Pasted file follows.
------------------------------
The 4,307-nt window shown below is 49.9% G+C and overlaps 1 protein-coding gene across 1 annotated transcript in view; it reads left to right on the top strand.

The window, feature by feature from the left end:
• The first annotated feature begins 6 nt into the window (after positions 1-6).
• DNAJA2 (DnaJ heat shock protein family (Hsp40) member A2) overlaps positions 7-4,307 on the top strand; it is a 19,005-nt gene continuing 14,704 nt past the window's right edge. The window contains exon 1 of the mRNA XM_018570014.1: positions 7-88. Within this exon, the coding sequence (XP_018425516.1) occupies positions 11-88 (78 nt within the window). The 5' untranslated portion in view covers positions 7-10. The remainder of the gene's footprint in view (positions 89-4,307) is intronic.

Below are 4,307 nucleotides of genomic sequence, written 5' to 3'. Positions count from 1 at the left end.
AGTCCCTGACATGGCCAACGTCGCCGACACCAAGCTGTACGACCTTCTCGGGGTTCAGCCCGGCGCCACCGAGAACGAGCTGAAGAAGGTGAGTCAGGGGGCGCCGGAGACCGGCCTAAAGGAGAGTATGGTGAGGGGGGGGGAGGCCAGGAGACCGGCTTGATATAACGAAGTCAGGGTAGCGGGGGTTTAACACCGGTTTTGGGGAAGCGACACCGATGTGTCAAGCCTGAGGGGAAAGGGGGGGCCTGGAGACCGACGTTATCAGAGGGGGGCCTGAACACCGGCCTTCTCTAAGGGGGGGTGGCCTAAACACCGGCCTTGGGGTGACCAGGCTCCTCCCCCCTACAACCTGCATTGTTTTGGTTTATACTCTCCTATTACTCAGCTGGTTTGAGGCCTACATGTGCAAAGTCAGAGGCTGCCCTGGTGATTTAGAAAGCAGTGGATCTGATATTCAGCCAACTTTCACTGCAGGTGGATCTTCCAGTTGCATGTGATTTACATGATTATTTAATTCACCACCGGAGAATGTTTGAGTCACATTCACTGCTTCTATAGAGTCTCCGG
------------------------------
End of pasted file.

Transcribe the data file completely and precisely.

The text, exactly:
The 4,307-nt window shown below is 49.9% G+C and overlaps 1 protein-coding gene across 1 annotated transcript in view; it reads left to right on the top strand.

The window, feature by feature from the left end:
• The first annotated feature begins 6 nt into the window (after positions 1-6).
• DNAJA2 (DnaJ heat shock protein family (Hsp40) member A2) overlaps positions 7-4,307 on the top strand; it is a 19,005-nt gene continuing 14,704 nt past the window's right edge. The window contains exon 1 of the mRNA XM_018570014.1: positions 7-88. Within this exon, the coding sequence (XP_018425516.1) occupies positions 11-88 (78 nt within the window). The 5' untranslated portion in view covers positions 7-10. The remainder of the gene's footprint in view (positions 89-4,307) is intronic.

Below are 4,307 nucleotides of genomic sequence, written 5' to 3'. Positions count from 1 at the left end.
AGTCCCTGACATGGCCAACGTCGCCGACACCAAGCTGTACGACCTTCTCGGGGTTCAGCCCGGCGCCACCGAGAACGAGCTGAAGAAGGTGAGTCAGGGGGCGCCGGAGACCGGCCTAAAGGAGAGTATGGTGAGGGGGGGGGAGGCCAGGAGACCGGCTTGATATAACGAAGTCAGGGTAGCGGGGGTTTAACACCGGTTTTGGGGAAGCGACACCGATGTGTCAAGCCTGAGGGGAAAGGGGGGGCCTGGAGACCGACGTTATCAGAGGGGGGCCTGAACACCGGCCTTCTCTAAGGGGGGGTGGCCTAAACACCGGCCTTGGGGTGACCAGGCTCCTCCCCCCTACAACCTGCATTGTTTTGGTTTATACTCTCCTATTACTCAGCTGGTTTGAGGCCTACATGTGCAAAGTCAGAGGCTGCCCTGGTGATTTAGAAAGCAGTGGATCTGATATTCAGCCAACTTTCACTGCAGGTGGATCTTCCAGTTGCATGTGATTTACATGATTATTTAATTCACCACCGGAGAATGTTTGAGTCACATTCACTGCTTCTATAGAGTCTCCGG